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[Adonthell-devel] Combat/Items (was Re: Whee. Again.)

From: Kai Sterker
Subject: [Adonthell-devel] Combat/Items (was Re: Whee. Again.)
Date: Wed, 30 Jan 2002 00:15:34 +0100

On Tuesday 29 January 2002 23:05, you wrote:

You asked for it! ;)

Well, concerning Ricardo's suggestion, I really like the strategical aspects 
of the Grandia combat system. It's not just wildly bashing the nearest enemy, 
as it often turns out with realtime combat. I haven't played it, and propably 
never will, but it sounds as if you have a good deal of control over what is 
going on without too much micromanagement.

The downside is, I rather prefer fights directly on the mapview for much the 
same reasons Cirrus gave.

However, the view of the fight does really impose many restrictions on the 

I'm also in favour of the player being able to learn special abilities, 
simply for the reason that it ties character development/combat closer to the 
game world. It's a big difference if you have to find a teacher and convince 
him to train you before finally recieving a new powerful attack or spell.

It also leaves the player more choice how to specialize his character. And it 
offers plenty opportunities for secrets and easter eggs.

Well, I can't think of The Perfect Combat System right now. In fact, I'll be 
pretty happy with most suggestion, as I personally find combat not more 
important than, say exploring, or interacting with NPC's. All I want is a 
game where these 3 parts are well balanced, perhaps with some side quests 
that are extreme in a single respect or another.

But I want to lose a few words on items:

First, a little back, I was in the mood and started writing on an 
Item/Combat/Inventory suggestion. You'll find it on the website amongst the 
documentation downloads: 

Don't take it too serious. It's meant as a base for discussion, and as the 
discussion appears to be opened, please have a look at the thing :).

Some general thoughts on items, as they are indeed necessary for a combat 

I think, items such as armour and weapons should require a certain skill to 
use them. To me it always is a great motivation to bash the next horde of 
monsters, if I can finally use that magnificent sword afterwards. A big deal 
of the game(play) is to keep people motivated.

I don't think there should be any restrictions on class/race of the character.
Of course, only a wizard could unleash the magic powers of a staff, but any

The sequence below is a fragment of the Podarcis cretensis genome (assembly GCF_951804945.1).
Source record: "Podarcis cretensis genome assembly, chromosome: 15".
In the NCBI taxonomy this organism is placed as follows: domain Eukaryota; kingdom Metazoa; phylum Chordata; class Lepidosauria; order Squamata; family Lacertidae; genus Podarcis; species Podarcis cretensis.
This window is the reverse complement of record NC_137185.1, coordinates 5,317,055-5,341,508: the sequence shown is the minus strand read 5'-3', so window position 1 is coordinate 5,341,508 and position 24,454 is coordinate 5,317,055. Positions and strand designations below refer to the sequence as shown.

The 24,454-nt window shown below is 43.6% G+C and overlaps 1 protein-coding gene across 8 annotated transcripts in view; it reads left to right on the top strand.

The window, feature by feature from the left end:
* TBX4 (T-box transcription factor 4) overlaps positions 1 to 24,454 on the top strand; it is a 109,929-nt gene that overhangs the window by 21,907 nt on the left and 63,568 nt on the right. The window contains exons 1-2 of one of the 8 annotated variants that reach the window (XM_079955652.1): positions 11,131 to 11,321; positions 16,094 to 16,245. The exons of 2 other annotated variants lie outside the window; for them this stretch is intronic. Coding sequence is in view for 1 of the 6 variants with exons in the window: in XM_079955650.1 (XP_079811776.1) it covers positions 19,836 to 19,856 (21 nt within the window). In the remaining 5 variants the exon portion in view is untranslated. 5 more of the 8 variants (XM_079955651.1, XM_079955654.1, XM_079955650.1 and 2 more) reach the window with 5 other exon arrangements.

other character could still hit someone over the head with it. 

However, the use of certain weapons should have an effect on how other NPC's 
percieve the player. The background is that some races might consider a 
certain weapon (or a certain fighting technique) unethical, so there should 
be some sort of punishment. E.g. Humans would have no problems using poisened 
blades, whereas Half-Elves certainly wouldn't.

There should be a general meter how good/bad a character behaves. That would 
not only be affacted by the use of 'wrong' weapons, but also by certain 
subquests that might be considered good or bad, and how a character in 
general behaves. In turn, this 'alignment' might have an influence on the 
skills a character can learn. E.g. a Paladin wouldn't want to teach a player 
who is on the dark side, whereas a Mercenary/Assassin/Dark Elf might show his 
tricks only to those.

Actually, some powerful items or spells, should require a certain alignment 
to use them. (Just like they might require a certain dexterity or strength:)
Especially the more powerful stuff should be either good or bad, so that the 
player is 'forced' to keep to his path, instead of simply solving all quests 
that are available on his way.

All in all, the player should be allowed to do _everything_ (that's what 
roleplaying is all about, really), but everything should also have a 
consequence on further events. So running around without much thinking about 
the own actions shouldn't be rewarded.

Actually, before we can even go about doing items, we should lay down the 
'role playing system'. E.g. what attributes does a character have? How do 
they affect any items he can use, or NPC's he can talk to, etc.

All those things like the above, that cannot simple be expressed in a few 
lines of code or something, but rather form the underlying structure of the 

Again, it is much likely that a thing or two changes as we go along, but I 
think it would be a good start for the whole item/combat topic.


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